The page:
We argue that cadastral data sources (i.e., parcel and building data including construction dates and other thematic information on building size, material, or function) allow these two shortcomings to be mitigated and complement the traditional data sources (e.g., remote sensing data). Cadastral data are increasingly available as open data (Von Meyer and Jones, 2013; Haberl et al., 2021; Milojevic-Dupont et al., 2023) and have been used in a variety of geographic, demographic, and economic studies (e.g., Tapp, 2010; Leyk et al., 2014; Zoraghein et al., 2016; Nolte, 2020; Sapena et al., 2022; Domingo et al., 2023). In previous work, for example, Uhl and Leyk (2022a) integrated cadastral parcel data and building footprint data to generate multi-temporal building footprint data for some regions within the conterminous United States (CONUS), which constitutes a valuable data source for accuracy assessments of remote-sensing-derived built-up surface data (Leyk et al., 2018; Uhl et al., 2018; Uhl and Leyk, 2022b, c) and remote-sensing-based construction year estimation (Uhl and Leyk, 2017, 2020). We also used cadastral and property data sources to create accessible, geohistorical data infrastructure on the built environment in the United States (Leyk and Uhl, 2018; Uhl et al., 2021c; McShane et al., 2022) and demonstrated the value of such data for quantitative analyses of long-term urbanization and land development (Leyk et al., 2020; Uhl et al., 2021b), road network evolution (Burghardt et al., 2022a), long-term urban scaling analyses (Burghardt et al., 2022b), and long-term settlement trends in the context of natural hazards (Braswell et al., 2022; Iglesias et al., 2021) and for assessments of historical neighborhood changes (Connor et al., 2020).
Specifically, in past work, the Zillow Transaction and Assessment Dataset (ZTRAX) was employed, an industry-generated property dataset covering over 150 000 000 properties in the United States, resulting from a large cadastral data harmonization effort, to generate the Historical Settlement Data Compilation for the United States (HISDAC-US). HISDAC-US consists of gridded datasets that measure built-up intensity and settlement age (Leyk and Uhl, 2018), as well as building density from 1810 to 2015 (Uhl et al., 2021c) and building function (McShane et al., 2022) from 1940 to 2015, at 250 m spatial resolution. These datasets have widely been used by researchers for various scientific studies (e.g., Millhouser, 2019; Balch et al., 2020; Mietkiewicz et al., 2020; McDonald et al., 2021; Ferrara et al., 2021; Boeing, 2021; Li et al., 2021; Dornbierer et al., 2021; Millard-Ball, 2022; Miranda, 2022; Wan et al., 2022).
A lack of comparable data outside of the United States has impeded similar efforts for other regions of the world. However, the INSPIRE directive (“Infrastructure for Spatial Information in Europe”) has paved the way for the availability of open cadastral and building data for the member countries of the European Union (EU). INSPIRE is the legal framework to implement a European Spatial Data Infrastructure (SDI; Bernard et al., 2005; Minghini et al., 2021), enabling harmonized and searchable data resources across the EU. One of the core components of INSPIRE are standardized metadata specifications (Cetl et al., 2017). Moreover, INSPIRE provides a taxonomy of geospatial data into 34 data themes, encompassing cadastral parcels, buildings, and land cover, as well as population, environmental, and infrastructure-related topics (Minghini et al., 2021). One of the data themes defined in the INSPIRE data scheme is the building theme, representing a set of data models for spatial vector data on the geometric and thematic attributes of buildings, with a rich set of thematic attributes describing the physical, functional, and age-related characteristics of buildings. The INSPIRE building model can be implemented at different geometric and thematic levels of detail, specified in the “core 2d”, “extended 2d”, “core 3d”, and “extended 3d” profiles, accounting for different levels of data availability across EU member countries (Gröger and Plümer, 2014).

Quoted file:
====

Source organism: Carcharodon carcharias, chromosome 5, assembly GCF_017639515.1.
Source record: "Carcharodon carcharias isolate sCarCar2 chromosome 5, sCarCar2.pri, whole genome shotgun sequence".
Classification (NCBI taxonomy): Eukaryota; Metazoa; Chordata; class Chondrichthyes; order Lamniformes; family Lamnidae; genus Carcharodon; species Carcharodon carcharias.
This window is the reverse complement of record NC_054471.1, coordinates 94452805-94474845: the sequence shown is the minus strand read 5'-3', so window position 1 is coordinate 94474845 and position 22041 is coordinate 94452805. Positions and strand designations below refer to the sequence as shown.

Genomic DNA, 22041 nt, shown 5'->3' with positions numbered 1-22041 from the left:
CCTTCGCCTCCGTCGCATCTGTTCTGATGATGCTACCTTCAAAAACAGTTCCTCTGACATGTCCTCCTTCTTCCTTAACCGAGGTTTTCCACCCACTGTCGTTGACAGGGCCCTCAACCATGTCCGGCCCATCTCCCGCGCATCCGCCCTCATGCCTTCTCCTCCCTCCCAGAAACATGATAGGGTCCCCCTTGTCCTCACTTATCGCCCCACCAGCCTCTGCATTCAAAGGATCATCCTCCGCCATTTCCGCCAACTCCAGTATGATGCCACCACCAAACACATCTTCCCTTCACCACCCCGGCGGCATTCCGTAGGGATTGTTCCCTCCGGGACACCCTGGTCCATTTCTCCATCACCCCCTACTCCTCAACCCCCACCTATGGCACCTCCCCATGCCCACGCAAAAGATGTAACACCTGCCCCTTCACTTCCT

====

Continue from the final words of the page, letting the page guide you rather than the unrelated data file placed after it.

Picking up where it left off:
Many member countries of the EU have made such data publicly accessible (as regulated for instance in the EU PSI directive; European Union, 2019), typically derived from cadastral data records, at varying levels of geometric detail and attribute completeness. We roughly compared the building footprint data available for some European countries, in a non-systematic manner (including France, Spain, the Netherlands, and Germany) and found that data from Spain have high levels of data coverage and attribute completeness (for an in-depth study on building data availability across Europe, see Milojevic-Dupont et al., 2023). However, these building data are maintained by different institutions within Spain, i.e., the chartered communities (diputaciones forales) of Navarre and the provinces of the Basque Country, as well as the national cadastral agency (Dirección General del Catastro) for the remaining autonomous communities1, and are available as large, distributed datasets in slightly different data models and data formats, impeding direct and wide usage of these data for country-level analyses.